Keep an eye on the future. While I was researching this post, I came across a study from Chicago’s Rush University, in which researchers warn that an inability to identify odors is a precursor to moderate cognitive impairment, which is, as you know, a precursor to Alzheimer’s. If an otherwise delightful man seems unable to smell your carefully applied scent you might want to give this warning some thought.

And since I’m no expert on applying perfume, I refer you to these sites on which scent-savvy women write delightfully about how to wear the stuff – and other perfume lore.





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'Senior Women And The Perfume Minefield' have 10 comments

  1. June 6, 2015 @ 1:59 pm Helena

    I agree, subtle is best (unless it doesn’t have any staying power.) If it’s strong (like Terry’s Angel or Alien) it literally causes people to tell me I smell “old.” I’m 40, my guy is 58. I don’t want to smell “too old” so I tried others… They don’t make it anymore, but one of the scents I noticed guys used to like was Desire. So, I figured a method to find out what scents men prefer. I ask them what flower they like best in the garden. My guy said he isn’t into perfume but said orchid, so I picked out Morocco Orchid / Pink Amber and he loves it. If he says gardenia, there’s the gardenia, there’s “Morning?” at the Body Shop. Vanilla Fields (or anything containing vanilla -even vanilla oil used as perfume) will actually bring out the 1st and 3rd layer notes of whatever perfume you select. These are cheap scents but they work.

  2. July 19, 2013 @ 4:17 am Sienna

    Hmmm…the scientific approach. Well said, jacco!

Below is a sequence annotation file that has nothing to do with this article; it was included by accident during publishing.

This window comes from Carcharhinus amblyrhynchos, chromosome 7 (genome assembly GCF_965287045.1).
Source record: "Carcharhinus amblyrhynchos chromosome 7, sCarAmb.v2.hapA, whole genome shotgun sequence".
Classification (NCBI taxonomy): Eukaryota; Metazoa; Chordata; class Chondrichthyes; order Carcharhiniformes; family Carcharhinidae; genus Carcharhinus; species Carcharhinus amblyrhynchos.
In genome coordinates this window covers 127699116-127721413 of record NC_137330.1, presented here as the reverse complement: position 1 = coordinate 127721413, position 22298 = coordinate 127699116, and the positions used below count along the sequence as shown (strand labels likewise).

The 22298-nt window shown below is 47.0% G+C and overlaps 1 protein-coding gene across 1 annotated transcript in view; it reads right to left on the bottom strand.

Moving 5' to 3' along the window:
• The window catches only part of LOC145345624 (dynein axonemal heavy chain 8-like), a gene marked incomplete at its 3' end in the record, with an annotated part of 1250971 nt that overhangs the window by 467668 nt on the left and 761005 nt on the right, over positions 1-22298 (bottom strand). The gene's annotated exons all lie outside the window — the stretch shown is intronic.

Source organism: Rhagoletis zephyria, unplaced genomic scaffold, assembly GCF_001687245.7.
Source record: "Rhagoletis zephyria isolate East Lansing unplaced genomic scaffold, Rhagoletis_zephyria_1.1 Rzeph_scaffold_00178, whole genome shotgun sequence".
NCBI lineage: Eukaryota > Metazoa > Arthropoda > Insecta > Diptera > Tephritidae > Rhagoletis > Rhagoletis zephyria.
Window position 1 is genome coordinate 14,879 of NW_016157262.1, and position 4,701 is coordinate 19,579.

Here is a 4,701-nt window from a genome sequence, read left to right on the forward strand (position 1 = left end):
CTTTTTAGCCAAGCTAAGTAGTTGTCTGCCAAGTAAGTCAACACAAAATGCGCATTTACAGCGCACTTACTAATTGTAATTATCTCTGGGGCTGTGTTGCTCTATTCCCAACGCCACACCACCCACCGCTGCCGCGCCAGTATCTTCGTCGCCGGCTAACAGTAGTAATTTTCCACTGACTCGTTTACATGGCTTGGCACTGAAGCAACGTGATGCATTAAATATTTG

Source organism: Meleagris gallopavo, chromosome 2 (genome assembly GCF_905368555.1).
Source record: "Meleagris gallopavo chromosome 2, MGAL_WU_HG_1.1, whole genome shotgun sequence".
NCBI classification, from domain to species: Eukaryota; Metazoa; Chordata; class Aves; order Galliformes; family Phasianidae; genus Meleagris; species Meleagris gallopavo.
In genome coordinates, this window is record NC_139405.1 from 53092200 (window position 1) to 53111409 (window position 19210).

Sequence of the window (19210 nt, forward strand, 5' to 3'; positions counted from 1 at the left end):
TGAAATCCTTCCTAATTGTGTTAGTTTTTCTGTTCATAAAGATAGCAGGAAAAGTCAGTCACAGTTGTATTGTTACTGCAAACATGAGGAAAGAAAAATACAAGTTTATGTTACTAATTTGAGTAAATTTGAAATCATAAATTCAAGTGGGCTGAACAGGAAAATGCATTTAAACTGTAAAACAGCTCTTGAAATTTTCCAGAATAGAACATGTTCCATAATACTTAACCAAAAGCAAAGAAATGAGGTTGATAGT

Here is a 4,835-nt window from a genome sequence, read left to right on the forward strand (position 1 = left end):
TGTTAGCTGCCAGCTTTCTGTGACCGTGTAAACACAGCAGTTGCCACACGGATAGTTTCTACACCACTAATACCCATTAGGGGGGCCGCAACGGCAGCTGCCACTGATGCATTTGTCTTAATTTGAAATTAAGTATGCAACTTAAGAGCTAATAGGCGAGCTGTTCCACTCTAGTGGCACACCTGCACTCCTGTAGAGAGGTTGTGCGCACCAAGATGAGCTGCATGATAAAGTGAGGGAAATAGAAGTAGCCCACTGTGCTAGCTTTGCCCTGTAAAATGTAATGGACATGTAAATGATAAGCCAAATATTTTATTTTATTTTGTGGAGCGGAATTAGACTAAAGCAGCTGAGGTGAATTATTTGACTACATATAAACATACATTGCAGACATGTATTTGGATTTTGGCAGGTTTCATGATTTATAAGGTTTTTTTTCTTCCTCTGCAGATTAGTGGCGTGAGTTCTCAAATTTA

3. July 18, 2013 @ 9:01 pm jacco

    Perfumes and delicate scents are definitely very
    exciting on women as long as they compliment their natural pheromones!

  4. July 18, 2013 @ 8:30 pm Claire1234

    That first piece of advice really hits home. It can be jarring when a woman’s perfume does not match her personal style. I’ve tried wearing what other people are talking about but I always come back to old favorites.

  5. July 17, 2013 @ 8:05 pm Sienna

    Renee — I’ve gotten feedback from other readers who say their allergies prevent them from spritzing scent. You’re lucky that Now Husband is smart enought to appreciate the real, unfestooned you.

  6. July 17, 2013 @ 2:04 pm Life in the Boomer Lane

    Our sense of smell brings back our memories in ways more profound than sight or hearing does. While I am affected by the scent of objects in my past, my allergies adversely affect my ability to enjoy perfume and more delicate scents. Now Husband, on the other hand, has a highly developed sense of smell. That makes him an intuitive cook and a devotee of body scent and perfume. He tells me my natural scent is fabulous, so I don’t have to worry about perfume. So he is the scent wearer in the family, and I just get to be me.

  7. July 17, 2013 @ 1:06 pm Sienna

    Reciprocity is the soul of happy marriage.

  8. July 17, 2013 @ 12:13 pm Penelope

    I appreciate a subtle scent on men and I do enjoy it and I imagine they would appreciate the same.

  9. July 17, 2013 @ 11:07 am Sienna

    Iona, you’re so right about light scents – they don’t stay on me either.

  10. July 17, 2013 @ 10:55 am Iona

    I’m sorry, but subtle doesn’t do it for me. They don’t stay long enough for me to get out the door. And I do think perfumes can be too young, like you’re wearing your granddaughter’s.